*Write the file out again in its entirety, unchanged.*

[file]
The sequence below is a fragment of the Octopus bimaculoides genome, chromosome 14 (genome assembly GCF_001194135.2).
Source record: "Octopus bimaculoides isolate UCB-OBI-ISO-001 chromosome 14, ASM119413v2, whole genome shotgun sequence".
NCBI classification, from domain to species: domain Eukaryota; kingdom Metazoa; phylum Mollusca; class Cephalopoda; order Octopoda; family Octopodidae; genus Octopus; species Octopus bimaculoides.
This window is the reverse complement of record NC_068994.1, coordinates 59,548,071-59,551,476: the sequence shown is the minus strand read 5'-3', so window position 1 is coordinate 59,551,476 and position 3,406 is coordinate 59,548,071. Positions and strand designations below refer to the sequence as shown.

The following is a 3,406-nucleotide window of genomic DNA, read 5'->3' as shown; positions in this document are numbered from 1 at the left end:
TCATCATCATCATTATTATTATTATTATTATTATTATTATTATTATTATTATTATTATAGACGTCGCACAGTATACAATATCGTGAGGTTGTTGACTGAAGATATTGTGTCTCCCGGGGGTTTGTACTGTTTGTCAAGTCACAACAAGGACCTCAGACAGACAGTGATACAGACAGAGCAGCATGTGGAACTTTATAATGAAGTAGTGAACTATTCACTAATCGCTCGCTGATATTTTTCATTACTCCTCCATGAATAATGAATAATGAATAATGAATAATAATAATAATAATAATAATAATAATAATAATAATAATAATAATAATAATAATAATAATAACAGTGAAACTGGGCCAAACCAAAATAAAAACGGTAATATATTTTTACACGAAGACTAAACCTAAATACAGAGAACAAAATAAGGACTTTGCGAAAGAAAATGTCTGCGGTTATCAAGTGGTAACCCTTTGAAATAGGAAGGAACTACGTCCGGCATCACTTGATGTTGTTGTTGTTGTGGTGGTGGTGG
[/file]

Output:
The sequence below is a fragment of the Octopus bimaculoides genome, chromosome 14 (genome assembly GCF_001194135.2).
Source record: "Octopus bimaculoides isolate UCB-OBI-ISO-001 chromosome 14, ASM119413v2, whole genome shotgun sequence".
NCBI classification, from domain to species: domain Eukaryota; kingdom Metazoa; phylum Mollusca; class Cephalopoda; order Octopoda; family Octopodidae; genus Octopus; species Octopus bimaculoides.
This window is the reverse complement of record NC_068994.1, coordinates 59,548,071-59,551,476: the sequence shown is the minus strand read 5'-3', so window position 1 is coordinate 59,551,476 and position 3,406 is coordinate 59,548,071. Positions and strand designations below refer to the sequence as shown.

The following is a 3,406-nucleotide window of genomic DNA, read 5'->3' as shown; positions in this document are numbered from 1 at the left end:
TCATCATCATCATTATTATTATTATTATTATTATTATTATTATTATTATTATTATTATAGACGTCGCACAGTATACAATATCGTGAGGTTGTTGACTGAAGATATTGTGTCTCCCGGGGGTTTGTACTGTTTGTCAAGTCACAACAAGGACCTCAGACAGACAGTGATACAGACAGAGCAGCATGTGGAACTTTATAATGAAGTAGTGAACTATTCACTAATCGCTCGCTGATATTTTTCATTACTCCTCCATGAATAATGAATAATGAATAATGAATAATAATAATAATAATAATAATAATAATAATAATAATAATAATAATAATAATAATAATAATAACAGTGAAACTGGGCCAAACCAAAATAAAAACGGTAATATATTTTTACACGAAGACTAAACCTAAATACAGAGAACAAAATAAGGACTTTGCGAAAGAAAATGTCTGCGGTTATCAAGTGGTAACCCTTTGAAATAGGAAGGAACTACGTCCGGCATCACTTGATGTTGTTGTTGTTGTGGTGGTGGTGG